Nissan LMP1 announcedby Alex Harmer on 23rd May 2014
An old brewery buried in the heart of East London isn’t the usual location for a car company launch, but then Nissan has been doing things a little differently in recent years. And so earlier this afternoon that’s where we found ourselves to see the manufacturer announce its full-time return to prototype endurance racing in 2015.
Nissan will be at Le Mans this year as well with the Garage 56 ZEOD RC all-electric racer and lessons learned from that technology will feed into the new LMP1 car. Executive vice-president Andy Palmer says that the GT-R LM NISMO will exploit different technologies compared to its future rivals and buck the current prototype design trend.
“The new rules introduced this year by the FIA and the ACO allow us to be different, challenge convention and to innovate,” said Palmer. “Nissan will bring a different attitude to Le Mans. We’re not here to create another car that looks just like our competitors or follow their path technically either. LMP1 is a perfect fit for us.
Nissan at Le Mans, 1990
“We applaud the ACO and FIA for the work they have done to get the rules right. LMP1 is not just an arms race – all our rivals in the class have taken different technical approaches and we will be doing the same. We want to win in a very different way to that of our rivals.”
“It’s going to be fiercely competitive,” added NISMO president Shoichi Miyatani. “But we’re excited to go back to Le Mans with the factory team. We’ve said in the past that if we were to go back there we wouldn’t just be a follower; we have to be innovative.
“We’ve been doing motor sport all over the world for many years now and we’ve accumulated a lot of expertise and knowledge that should be very useful in LMP1.”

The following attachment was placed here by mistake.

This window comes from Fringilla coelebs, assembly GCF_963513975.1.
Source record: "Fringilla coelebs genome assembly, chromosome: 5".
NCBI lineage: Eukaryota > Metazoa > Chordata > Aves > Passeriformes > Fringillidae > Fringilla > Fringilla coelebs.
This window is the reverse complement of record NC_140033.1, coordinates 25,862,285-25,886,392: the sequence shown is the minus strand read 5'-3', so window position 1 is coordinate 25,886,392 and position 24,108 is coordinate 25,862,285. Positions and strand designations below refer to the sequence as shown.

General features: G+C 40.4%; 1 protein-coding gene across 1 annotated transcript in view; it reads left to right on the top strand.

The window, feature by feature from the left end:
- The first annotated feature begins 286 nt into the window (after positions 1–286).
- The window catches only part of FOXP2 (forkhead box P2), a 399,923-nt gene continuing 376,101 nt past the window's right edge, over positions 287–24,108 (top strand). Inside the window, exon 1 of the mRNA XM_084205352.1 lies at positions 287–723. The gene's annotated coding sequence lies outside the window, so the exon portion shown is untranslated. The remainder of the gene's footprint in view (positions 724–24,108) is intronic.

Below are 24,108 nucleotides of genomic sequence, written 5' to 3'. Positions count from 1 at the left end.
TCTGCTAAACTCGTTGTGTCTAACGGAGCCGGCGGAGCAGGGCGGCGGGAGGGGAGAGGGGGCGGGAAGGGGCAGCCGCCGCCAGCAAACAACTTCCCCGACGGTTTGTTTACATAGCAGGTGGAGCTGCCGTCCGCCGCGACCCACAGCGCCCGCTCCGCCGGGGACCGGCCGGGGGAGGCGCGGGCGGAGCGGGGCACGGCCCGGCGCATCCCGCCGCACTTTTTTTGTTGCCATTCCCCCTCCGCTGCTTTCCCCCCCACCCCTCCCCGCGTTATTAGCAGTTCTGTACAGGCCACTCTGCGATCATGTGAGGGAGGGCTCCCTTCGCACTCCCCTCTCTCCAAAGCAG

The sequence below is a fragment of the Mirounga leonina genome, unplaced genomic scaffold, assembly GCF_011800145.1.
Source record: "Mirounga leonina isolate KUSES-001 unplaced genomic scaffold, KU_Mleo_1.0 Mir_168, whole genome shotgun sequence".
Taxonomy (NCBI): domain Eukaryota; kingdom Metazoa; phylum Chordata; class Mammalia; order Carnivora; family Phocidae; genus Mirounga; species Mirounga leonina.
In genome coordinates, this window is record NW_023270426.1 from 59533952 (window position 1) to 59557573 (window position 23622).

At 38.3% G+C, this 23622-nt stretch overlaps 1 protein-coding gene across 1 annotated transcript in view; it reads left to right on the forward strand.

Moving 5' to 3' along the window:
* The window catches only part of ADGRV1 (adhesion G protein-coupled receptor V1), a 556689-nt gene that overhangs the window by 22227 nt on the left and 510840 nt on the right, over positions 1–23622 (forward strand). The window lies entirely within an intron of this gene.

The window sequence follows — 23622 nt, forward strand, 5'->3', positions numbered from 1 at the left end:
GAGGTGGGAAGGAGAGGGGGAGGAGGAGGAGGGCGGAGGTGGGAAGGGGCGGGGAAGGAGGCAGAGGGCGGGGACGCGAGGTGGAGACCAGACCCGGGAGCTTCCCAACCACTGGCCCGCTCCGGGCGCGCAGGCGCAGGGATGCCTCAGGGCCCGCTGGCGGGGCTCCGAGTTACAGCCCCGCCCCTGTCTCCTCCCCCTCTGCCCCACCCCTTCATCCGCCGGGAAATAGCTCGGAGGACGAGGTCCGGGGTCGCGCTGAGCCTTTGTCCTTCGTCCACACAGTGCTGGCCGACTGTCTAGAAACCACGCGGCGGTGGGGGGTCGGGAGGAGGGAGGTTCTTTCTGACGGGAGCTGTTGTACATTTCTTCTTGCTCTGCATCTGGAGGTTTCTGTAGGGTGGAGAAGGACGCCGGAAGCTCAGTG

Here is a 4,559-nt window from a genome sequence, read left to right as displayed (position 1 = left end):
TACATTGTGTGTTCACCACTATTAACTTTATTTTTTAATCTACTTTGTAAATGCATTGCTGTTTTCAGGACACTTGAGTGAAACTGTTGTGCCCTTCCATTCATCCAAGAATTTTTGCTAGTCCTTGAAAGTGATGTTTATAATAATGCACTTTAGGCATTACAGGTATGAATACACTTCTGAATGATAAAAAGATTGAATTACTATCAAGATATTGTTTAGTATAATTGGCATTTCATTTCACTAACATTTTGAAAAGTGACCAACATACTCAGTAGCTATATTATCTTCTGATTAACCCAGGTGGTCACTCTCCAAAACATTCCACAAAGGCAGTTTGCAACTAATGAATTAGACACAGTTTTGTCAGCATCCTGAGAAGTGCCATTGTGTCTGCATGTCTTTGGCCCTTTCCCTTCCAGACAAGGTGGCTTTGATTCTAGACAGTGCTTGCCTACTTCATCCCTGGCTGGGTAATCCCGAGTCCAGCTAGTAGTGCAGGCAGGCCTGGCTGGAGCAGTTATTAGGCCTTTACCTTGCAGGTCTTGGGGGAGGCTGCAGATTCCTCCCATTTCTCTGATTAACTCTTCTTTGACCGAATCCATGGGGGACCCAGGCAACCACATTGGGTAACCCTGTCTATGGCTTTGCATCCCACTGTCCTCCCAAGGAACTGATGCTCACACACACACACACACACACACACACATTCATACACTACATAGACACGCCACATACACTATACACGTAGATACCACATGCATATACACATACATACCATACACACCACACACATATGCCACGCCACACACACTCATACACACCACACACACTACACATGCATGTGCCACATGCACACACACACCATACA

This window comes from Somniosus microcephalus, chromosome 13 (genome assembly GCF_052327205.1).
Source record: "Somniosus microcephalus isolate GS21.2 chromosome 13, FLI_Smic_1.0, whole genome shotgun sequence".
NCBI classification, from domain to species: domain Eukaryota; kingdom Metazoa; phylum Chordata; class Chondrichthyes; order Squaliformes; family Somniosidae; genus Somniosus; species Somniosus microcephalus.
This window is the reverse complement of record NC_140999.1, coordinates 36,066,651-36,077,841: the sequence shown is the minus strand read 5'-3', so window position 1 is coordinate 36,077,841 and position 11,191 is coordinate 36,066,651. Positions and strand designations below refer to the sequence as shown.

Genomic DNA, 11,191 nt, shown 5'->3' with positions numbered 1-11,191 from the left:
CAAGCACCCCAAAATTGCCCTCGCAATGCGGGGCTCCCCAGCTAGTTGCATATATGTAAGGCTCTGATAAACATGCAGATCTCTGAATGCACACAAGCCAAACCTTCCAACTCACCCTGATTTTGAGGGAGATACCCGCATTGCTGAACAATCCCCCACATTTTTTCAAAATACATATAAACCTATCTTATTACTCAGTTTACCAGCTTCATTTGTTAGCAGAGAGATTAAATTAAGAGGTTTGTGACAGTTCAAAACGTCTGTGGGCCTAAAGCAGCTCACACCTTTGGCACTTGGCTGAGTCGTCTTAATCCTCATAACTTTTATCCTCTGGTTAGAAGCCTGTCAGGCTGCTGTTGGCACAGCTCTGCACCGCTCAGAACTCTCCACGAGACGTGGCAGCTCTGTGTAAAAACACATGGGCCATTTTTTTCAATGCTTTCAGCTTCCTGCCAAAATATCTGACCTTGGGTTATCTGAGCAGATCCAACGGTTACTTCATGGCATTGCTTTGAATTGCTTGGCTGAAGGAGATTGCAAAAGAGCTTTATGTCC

Although Nissan has never won Le Mans its involvement in sports car racing goes back many years, including in the Group C era. Mark Blundell’s storming pole lap in 1990 aside, Nissan didn’t taste success in that era, despite dominating the IMSA GTP championship for four seasons. Most recently it finished third in 1998 with the R390 GT1.
Le Mans, 1998
No drivers have been announced yet, although it’s likely at least some of the seats will be taken by graduates of Nissan’s GT Academy. Lucas Ordóñez and Wolfgang Reip will be in the ZEOD RC this year (alongside former DeltaWing driver Satoshi Motoyama) and Jann Mardenborough and Mark Shulzhitskiy will be driving OAK Racing’s Ligier-Nissan LMP2 car. Don’t bet against any of them making it into the top driver line-up in 2015.
Palmer hopes that Nissan will be seen as the “bad boys” of the World Endurance Championship. Getting a bunch of un-funded gamers into top-flight sports car racing might not achieve that aim, but it would at least be doing some good for the sport. Even without them, a fourth manufacturer in LMP1 only proves the health of the WEC.